Please call your provider’s office for questions about services and appointments as we work to ensure the safety of our patients, providers and community. If you have a fever, cough or shortness of breath, or concerns about COVID-19 exposure, call your primary care office. In a life-threatening emergency, please call 911.
Our radiologists subspecialize in nuclear and molecular imaging, also called nuclear radiology. Nuclear radiologists use safe amounts of radioactive substances to diagnose and treat diseases.
What is nuclear imaging?
During a nuclear imaging exam, you will be injected with a small amount of radioactive substance, called a radiotracer. The radiotracer travels to the part of the body being scanned and puts off gamma rays, which are identified by a special type of camera, or scanner. The camera then produces images of the inside of your body so your physicians can see if there is a health concern or if everything is functioning properly.
Nuclear medicine is unique among other imaging scans because it can provide insight into how your body is functioning. For example, it can detect abnormal blood flow patterns, internal organ dysfunction and more.
We perform the following diagnostic tests:
- Bone: To identify bone cancer and/or the cause of bone pain
- Brain: To identify stroke, blood vessel narrowing, tumors and epilepsy
- Breast: To identify breast cancer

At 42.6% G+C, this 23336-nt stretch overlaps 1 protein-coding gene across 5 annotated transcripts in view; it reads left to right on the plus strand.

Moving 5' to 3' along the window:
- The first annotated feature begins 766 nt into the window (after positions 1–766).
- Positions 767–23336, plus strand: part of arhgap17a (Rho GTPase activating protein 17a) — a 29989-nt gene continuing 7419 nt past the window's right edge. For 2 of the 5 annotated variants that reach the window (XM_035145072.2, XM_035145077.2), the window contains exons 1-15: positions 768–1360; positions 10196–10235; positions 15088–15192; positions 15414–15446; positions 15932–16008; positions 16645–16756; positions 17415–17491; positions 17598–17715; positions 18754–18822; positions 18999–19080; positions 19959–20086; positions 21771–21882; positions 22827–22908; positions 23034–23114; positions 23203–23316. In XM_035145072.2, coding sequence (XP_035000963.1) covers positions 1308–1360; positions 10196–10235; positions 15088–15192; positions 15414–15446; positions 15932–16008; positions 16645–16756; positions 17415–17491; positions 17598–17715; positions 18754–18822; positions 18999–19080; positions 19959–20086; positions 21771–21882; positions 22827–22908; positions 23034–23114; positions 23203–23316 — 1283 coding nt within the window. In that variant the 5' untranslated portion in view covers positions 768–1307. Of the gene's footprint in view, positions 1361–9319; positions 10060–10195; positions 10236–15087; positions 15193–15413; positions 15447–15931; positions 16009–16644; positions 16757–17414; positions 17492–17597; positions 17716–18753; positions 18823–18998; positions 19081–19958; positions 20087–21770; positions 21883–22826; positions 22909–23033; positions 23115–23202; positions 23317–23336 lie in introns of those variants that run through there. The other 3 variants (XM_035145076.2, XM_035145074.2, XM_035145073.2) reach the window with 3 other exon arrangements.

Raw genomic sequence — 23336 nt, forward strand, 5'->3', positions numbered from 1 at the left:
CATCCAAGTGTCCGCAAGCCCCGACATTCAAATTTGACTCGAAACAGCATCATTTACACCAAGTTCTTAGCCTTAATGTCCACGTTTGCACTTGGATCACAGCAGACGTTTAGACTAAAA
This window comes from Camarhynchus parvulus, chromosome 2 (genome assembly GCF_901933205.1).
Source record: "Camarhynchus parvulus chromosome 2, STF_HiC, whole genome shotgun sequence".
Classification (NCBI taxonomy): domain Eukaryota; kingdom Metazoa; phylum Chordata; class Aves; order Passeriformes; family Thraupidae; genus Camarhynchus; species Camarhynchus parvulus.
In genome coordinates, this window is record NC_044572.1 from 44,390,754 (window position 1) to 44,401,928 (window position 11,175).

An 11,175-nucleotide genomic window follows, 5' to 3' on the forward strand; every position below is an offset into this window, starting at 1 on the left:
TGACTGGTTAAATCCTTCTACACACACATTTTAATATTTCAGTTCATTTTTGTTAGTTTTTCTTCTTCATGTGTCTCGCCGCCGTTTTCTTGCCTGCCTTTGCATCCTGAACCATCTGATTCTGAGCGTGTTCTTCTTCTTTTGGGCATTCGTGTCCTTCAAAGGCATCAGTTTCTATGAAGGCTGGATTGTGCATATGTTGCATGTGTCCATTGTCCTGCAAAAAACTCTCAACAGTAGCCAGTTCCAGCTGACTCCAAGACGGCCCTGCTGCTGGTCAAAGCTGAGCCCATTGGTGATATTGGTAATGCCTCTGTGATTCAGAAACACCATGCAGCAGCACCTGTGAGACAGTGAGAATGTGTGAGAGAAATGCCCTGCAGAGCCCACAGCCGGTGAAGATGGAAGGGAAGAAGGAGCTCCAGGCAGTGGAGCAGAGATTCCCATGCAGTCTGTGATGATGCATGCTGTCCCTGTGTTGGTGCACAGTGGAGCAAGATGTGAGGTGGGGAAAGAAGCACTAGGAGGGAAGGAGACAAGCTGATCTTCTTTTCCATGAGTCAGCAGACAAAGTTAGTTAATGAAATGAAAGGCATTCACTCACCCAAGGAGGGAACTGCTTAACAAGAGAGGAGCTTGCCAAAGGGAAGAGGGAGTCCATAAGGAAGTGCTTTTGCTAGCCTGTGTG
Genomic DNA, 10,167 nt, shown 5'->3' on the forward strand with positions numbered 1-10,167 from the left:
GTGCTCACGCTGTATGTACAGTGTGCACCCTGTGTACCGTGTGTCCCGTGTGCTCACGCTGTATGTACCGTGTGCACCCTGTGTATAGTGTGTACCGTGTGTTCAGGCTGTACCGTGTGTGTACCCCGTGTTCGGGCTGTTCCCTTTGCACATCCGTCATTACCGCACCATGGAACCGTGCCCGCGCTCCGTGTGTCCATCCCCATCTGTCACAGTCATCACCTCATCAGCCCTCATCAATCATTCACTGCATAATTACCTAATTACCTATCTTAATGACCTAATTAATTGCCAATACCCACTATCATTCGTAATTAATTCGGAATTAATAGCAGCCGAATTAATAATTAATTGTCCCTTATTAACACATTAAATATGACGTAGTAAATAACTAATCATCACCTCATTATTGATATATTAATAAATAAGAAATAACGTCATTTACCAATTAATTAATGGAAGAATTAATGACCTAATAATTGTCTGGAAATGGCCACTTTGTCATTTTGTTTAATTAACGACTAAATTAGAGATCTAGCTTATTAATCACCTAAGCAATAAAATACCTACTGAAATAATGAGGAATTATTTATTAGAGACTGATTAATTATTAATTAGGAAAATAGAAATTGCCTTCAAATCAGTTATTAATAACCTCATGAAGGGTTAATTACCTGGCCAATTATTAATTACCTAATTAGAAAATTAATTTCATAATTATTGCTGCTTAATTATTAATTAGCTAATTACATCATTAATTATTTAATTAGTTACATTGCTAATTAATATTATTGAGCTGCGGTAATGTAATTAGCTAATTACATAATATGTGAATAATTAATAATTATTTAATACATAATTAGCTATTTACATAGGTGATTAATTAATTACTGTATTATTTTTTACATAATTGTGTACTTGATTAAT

- Cancer: To identify cancer of any organ
- Heart: To identify ejection fraction, heart muscle viability, myocarditis, ischemia, sarcoidosis
- Infection/inflammation: To identify abscesses or osteomyelitis
- Kidneys: To identify renal failure or kidney stones
- Liver/gallbladder: To identify liver or gallbladder dysfunction, and/or the cause of abdominal pain
- Lungs: To identify airway or blood flow obstruction
- Parathyroid: To identify high calcium production
- Pediatric imaging: To identify cancer, gastric emptying and reflux, and/or ureter obstruction in children
- Stomach: To identify reflux and/or gastric motility
- Thyroid: To identify cancer, goiter or hyperthyroidism
Our radiologists offer therapy for:
- Thyroid cancer and hyperthyroidism (I-131 radioiodine)
- Prostate cancer (Xofigo)
- Lymphoma (Zevalin)
Our nuclear radiologists
Our board-certified nuclear radiologists have extensive training in their field and are experienced in reading magnetic resonance imaging (MRIs), computed tomography (CT) scans and other images.
They are able to identify issues and report them to your other physicians who oversee your treatment plan. Our team will work closely with you and your other physicians to develop the best treatment plan for your health. We frequently work with oncologists, who treat cancer.
The team is active in the following professional organizations:
- The Society of Nuclear Medicine
- The American Society of Nuclear Cardiology
- The American College of Cardiology
- The American College of Radiology
Nuclear imaging technology
We use the latest nuclear and molecular imaging technology, including:
- Four cameras: three single-photon emission computed tomography (SPECT) cameras and one SPECT/CT scanner
- A mobile positron emission tomography (PET)/CT [link to PET/CT page] system
By combining state-of-the-art technology and the expertise of our radiologists, we aim to provide you with the earliest possible diagnosis if you have a health issue.